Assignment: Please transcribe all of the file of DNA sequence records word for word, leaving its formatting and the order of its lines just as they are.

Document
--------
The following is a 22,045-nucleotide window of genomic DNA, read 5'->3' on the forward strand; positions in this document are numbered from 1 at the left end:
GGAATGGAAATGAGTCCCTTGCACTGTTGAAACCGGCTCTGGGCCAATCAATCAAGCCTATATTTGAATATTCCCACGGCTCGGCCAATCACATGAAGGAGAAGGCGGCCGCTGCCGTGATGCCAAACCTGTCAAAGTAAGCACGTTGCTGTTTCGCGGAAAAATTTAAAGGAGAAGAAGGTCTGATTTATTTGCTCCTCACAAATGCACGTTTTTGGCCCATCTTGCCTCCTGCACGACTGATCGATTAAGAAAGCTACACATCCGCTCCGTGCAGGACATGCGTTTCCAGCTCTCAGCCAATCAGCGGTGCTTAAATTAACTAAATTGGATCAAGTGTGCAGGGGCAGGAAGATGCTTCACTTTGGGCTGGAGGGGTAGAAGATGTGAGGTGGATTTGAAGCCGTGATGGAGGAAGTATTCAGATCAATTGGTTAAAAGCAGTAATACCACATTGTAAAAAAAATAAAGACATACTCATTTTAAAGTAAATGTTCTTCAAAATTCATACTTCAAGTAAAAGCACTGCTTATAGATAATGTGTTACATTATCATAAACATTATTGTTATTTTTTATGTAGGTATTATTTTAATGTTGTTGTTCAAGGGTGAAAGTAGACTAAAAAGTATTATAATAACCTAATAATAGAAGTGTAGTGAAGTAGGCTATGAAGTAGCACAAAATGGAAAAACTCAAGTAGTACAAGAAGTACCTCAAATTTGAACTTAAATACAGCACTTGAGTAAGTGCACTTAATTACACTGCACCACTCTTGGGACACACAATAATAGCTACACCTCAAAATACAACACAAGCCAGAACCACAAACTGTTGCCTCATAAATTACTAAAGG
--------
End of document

The following is a 22,045-nucleotide window of genomic DNA, read 5'->3' on the forward strand; positions in this document are numbered from 1 at the left end:
GGAATGGAAATGAGTCCCTTGCACTGTTGAAACCGGCTCTGGGCCAATCAATCAAGCCTATATTTGAATATTCCCACGGCTCGGCCAATCACATGAAGGAGAAGGCGGCCGCTGCCGTGATGCCAAACCTGTCAAAGTAAGCACGTTGCTGTTTCGCGGAAAAATTTAAAGGAGAAGAAGGTCTGATTTATTTGCTCCTCACAAATGCACGTTTTTGGCCCATCTTGCCTCCTGCACGACTGATCGATTAAGAAAGCTACACATCCGCTCCGTGCAGGACATGCGTTTCCAGCTCTCAGCCAATCAGCGGTGCTTAAATTAACTAAATTGGATCAAGTGTGCAGGGGCAGGAAGATGCTTCACTTTGGGCTGGAGGGGTAGAAGATGTGAGGTGGATTTGAAGCCGTGATGGAGGAAGTATTCAGATCAATTGGTTAAAAGCAGTAATACCACATTGTAAAAAAAATAAAGACATACTCATTTTAAAGTAAATGTTCTTCAAAATTCATACTTCAAGTAAAAGCACTGCTTATAGATAATGTGTTACATTATCATAAACATTATTGTTATTTTTTATGTAGGTATTATTTTAATGTTGTTGTTCAAGGGTGAAAGTAGACTAAAAAGTATTATAATAACCTAATAATAGAAGTGTAGTGAAGTAGGCTATGAAGTAGCACAAAATGGAAAAACTCAAGTAGTACAAGAAGTACCTCAAATTTGAACTTAAATACAGCACTTGAGTAAGTGCACTTAATTACACTGCACCACTCTTGGGACACACAATAATAGCTACACCTCAAAATACAACACAAGCCAGAACCACAAACTGTTGCCTCATAAATTACTAAAGG